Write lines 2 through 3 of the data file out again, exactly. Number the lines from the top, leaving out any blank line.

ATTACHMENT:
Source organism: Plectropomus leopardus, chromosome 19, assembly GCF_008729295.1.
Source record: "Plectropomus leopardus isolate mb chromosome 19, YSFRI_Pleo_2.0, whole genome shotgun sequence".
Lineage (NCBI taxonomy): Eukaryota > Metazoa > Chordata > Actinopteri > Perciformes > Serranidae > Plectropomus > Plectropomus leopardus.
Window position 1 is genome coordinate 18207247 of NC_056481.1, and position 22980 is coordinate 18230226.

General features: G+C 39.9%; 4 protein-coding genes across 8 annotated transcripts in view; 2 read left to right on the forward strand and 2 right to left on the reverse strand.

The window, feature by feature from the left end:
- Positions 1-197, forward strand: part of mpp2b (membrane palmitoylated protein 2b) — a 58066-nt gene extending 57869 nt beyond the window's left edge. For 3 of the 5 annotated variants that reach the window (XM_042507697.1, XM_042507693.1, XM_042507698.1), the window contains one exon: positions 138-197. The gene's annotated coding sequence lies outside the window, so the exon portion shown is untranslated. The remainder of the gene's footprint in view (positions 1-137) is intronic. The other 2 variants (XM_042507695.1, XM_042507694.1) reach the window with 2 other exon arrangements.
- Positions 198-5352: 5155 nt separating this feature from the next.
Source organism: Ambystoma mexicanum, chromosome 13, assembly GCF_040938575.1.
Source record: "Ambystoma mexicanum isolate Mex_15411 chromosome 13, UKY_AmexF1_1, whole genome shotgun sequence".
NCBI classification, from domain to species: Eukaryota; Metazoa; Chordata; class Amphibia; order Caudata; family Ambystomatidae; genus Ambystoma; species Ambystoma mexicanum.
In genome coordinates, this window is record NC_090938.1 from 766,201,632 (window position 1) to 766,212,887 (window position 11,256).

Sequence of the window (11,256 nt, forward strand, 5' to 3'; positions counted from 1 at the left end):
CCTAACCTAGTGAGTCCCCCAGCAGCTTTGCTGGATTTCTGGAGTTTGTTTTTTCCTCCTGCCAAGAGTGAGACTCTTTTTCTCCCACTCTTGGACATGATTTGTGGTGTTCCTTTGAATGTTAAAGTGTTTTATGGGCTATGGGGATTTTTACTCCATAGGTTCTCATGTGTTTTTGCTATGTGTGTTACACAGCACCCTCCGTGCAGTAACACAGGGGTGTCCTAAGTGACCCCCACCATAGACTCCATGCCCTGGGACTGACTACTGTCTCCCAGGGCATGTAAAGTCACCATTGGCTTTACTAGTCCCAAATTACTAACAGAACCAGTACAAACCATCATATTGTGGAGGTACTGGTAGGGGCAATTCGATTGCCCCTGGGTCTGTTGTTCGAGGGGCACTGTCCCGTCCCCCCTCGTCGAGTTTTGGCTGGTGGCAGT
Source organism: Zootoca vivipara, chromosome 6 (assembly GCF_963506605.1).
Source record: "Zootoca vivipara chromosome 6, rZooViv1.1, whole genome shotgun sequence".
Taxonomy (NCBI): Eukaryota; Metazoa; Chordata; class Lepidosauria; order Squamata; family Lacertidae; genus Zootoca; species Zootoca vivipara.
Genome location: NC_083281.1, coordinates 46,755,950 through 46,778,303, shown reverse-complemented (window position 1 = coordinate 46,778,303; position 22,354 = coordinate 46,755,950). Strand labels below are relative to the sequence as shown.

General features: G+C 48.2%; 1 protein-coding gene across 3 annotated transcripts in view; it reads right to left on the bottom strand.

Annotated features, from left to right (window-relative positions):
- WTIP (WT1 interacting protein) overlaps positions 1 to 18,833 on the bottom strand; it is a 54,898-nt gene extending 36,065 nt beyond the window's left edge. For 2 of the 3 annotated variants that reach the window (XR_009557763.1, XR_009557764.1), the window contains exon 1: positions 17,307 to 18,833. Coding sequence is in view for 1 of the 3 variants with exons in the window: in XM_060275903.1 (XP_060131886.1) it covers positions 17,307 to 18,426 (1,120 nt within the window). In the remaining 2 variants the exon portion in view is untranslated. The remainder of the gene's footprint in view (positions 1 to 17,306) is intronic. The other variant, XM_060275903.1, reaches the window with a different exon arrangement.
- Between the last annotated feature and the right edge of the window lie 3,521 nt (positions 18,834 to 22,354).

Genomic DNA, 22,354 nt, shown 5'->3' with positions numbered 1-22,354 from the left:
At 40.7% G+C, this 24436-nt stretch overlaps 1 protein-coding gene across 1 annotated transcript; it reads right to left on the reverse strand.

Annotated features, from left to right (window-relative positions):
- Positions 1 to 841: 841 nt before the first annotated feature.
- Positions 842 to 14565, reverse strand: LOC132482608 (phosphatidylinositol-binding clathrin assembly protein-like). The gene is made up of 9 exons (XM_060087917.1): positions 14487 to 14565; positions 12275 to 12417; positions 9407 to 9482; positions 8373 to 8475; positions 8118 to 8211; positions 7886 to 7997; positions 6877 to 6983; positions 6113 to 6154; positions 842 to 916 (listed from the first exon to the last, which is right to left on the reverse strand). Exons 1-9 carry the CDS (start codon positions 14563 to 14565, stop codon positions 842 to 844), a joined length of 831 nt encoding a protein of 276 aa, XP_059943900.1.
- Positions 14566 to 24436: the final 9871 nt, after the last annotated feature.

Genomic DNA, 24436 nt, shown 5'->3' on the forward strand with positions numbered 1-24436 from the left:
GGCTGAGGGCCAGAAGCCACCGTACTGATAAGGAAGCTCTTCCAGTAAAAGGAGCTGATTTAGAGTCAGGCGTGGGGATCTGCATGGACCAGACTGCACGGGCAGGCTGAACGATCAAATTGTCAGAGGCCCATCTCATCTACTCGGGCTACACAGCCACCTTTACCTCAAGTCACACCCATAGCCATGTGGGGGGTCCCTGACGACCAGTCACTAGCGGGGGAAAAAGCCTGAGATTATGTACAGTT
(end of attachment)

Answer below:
Source record: "Plectropomus leopardus isolate mb chromosome 19, YSFRI_Pleo_2.0, whole genome shotgun sequence".
Lineage (NCBI taxonomy): Eukaryota > Metazoa > Chordata > Actinopteri > Perciformes > Serranidae > Plectropomus > Plectropomus leopardus.